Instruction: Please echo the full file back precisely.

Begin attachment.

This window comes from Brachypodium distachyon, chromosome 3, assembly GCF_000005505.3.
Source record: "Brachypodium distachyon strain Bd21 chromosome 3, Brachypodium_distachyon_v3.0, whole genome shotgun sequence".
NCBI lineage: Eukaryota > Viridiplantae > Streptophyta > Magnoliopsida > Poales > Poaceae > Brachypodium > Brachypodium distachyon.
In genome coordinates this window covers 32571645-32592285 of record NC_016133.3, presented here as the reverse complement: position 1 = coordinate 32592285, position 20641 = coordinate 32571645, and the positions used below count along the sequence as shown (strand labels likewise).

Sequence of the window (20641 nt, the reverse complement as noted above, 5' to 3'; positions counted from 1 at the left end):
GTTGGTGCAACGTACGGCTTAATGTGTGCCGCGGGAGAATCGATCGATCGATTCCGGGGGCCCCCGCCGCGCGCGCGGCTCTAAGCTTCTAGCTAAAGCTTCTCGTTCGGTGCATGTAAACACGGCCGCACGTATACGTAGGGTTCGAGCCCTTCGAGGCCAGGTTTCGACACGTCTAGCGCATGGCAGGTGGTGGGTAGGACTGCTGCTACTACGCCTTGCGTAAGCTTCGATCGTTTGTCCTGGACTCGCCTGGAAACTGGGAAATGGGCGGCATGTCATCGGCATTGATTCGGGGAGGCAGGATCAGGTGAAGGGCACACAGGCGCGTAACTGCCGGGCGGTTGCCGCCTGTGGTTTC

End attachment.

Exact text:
This window comes from Brachypodium distachyon, chromosome 3, assembly GCF_000005505.3.
Source record: "Brachypodium distachyon strain Bd21 chromosome 3, Brachypodium_distachyon_v3.0, whole genome shotgun sequence".
NCBI lineage: Eukaryota > Viridiplantae > Streptophyta > Magnoliopsida > Poales > Poaceae > Brachypodium > Brachypodium distachyon.
In genome coordinates this window covers 32571645-32592285 of record NC_016133.3, presented here as the reverse complement: position 1 = coordinate 32592285, position 20641 = coordinate 32571645, and the positions used below count along the sequence as shown (strand labels likewise).

Sequence of the window (20641 nt, the reverse complement as noted above, 5' to 3'; positions counted from 1 at the left end):
GTTGGTGCAACGTACGGCTTAATGTGTGCCGCGGGAGAATCGATCGATCGATTCCGGGGGCCCCCGCCGCGCGCGCGGCTCTAAGCTTCTAGCTAAAGCTTCTCGTTCGGTGCATGTAAACACGGCCGCACGTATACGTAGGGTTCGAGCCCTTCGAGGCCAGGTTTCGACACGTCTAGCGCATGGCAGGTGGTGGGTAGGACTGCTGCTACTACGCCTTGCGTAAGCTTCGATCGTTTGTCCTGGACTCGCCTGGAAACTGGGAAATGGGCGGCATGTCATCGGCATTGATTCGGGGAGGCAGGATCAGGTGAAGGGCACACAGGCGCGTAACTGCCGGGCGGTTGCCGCCTGTGGTTTC